The Allinsons an old and respected business firm in England have undertaken to develop a Canadian mine. Andrew Allinson, the youngest member of the family is sent out to Canada as its representative. He knows little of the business affairs of the house, for, since his father's death, they have been largely controlled by his brother-in-law, but when he is once arrived on the scene, he learns quickly enough that there has been crookedness somewhere in the previous management. He learns that the stockholders have been deluded, that they have put their money into a worthless proposition, and, for the Allinson honor, he tells the truth about it.
struck me lately that I haven't done much anywhere else, except to catch salmon in Norway and shoot a few Canadian deer. Now there's Leonard, who's not an Allinson, making money for all of us and managing the firm."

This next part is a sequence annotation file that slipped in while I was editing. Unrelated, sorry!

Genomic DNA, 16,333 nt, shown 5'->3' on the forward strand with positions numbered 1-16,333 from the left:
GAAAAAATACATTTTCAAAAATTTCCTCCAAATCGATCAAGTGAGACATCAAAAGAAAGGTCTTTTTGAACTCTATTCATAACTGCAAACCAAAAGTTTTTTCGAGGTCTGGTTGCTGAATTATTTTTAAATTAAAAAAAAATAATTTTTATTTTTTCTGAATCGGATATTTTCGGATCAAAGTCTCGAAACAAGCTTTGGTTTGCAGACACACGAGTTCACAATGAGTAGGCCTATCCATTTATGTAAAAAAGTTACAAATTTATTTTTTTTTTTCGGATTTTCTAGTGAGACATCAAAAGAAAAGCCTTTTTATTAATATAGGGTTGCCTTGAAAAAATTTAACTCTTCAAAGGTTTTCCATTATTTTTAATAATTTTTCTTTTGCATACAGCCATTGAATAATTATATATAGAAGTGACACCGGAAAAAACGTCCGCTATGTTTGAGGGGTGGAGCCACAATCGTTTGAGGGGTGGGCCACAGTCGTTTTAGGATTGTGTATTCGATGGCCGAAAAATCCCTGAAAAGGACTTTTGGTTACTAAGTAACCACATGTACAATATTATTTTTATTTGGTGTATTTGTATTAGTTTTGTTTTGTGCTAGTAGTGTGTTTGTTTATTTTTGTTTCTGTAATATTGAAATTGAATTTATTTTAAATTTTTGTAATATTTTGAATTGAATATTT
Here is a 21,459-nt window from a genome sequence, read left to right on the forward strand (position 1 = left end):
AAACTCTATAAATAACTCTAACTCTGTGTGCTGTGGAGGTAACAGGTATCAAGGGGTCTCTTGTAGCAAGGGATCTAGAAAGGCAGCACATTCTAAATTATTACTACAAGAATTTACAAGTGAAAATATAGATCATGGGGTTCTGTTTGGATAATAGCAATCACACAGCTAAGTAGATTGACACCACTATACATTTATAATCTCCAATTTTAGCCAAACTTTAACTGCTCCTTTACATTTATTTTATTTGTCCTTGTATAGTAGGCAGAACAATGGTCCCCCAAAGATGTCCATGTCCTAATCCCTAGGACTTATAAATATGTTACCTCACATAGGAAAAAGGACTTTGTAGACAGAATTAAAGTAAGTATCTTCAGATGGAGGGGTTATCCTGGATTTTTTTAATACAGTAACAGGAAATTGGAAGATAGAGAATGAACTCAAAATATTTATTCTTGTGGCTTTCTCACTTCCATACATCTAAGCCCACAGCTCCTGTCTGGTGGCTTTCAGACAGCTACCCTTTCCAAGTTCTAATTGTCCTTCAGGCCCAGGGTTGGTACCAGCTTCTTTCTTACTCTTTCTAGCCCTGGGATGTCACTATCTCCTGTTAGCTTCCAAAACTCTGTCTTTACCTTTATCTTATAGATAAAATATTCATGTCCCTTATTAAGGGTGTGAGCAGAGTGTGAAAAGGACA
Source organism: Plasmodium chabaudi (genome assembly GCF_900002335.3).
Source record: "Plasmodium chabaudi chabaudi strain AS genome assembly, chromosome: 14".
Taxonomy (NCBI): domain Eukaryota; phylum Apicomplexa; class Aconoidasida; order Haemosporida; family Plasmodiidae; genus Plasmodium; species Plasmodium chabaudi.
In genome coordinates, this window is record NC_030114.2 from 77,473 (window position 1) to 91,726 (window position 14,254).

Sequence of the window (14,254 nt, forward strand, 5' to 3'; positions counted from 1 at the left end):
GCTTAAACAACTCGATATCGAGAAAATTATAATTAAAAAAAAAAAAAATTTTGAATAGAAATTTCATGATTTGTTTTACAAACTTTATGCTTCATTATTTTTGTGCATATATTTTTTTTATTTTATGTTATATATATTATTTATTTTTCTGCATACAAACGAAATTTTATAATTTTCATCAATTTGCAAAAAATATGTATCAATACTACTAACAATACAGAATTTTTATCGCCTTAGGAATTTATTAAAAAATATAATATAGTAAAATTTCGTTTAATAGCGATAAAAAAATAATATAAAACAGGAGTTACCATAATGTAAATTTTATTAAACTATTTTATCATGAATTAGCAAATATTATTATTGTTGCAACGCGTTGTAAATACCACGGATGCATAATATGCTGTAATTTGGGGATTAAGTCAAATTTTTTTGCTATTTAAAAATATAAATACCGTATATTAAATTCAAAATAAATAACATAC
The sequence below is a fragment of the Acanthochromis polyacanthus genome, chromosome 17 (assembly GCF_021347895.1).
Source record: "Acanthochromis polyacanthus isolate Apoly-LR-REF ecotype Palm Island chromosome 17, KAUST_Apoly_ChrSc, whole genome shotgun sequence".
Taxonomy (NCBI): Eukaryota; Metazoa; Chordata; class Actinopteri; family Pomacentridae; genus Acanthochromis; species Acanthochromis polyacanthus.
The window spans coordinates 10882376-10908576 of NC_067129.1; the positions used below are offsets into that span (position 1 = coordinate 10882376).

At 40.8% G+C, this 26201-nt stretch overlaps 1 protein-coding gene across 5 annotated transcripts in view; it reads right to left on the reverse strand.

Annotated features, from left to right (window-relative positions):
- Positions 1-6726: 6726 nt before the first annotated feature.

"Leonard got money and the opportunity for making more from Allinson's."
"That's true, but it doesn't excuse me. I ought to be a power in the firm, and I don't suppose I could even keep one of its books properly."
He walked on in silence for the next minute or two and his companion watched him with interest. His brows were knit, his brown face looked strong as well as thoughtful, and Ethel did not agree with his relatives, who thought him a bit of a fool. She was inclined to believe that Leonard had spread that impression and the others had adopted it without consideration. Andrew had been idle, but that was his worst fault, and he might change. There was, however, nothing significant in his taking her into his confidence; he had often done so, though she realized with half r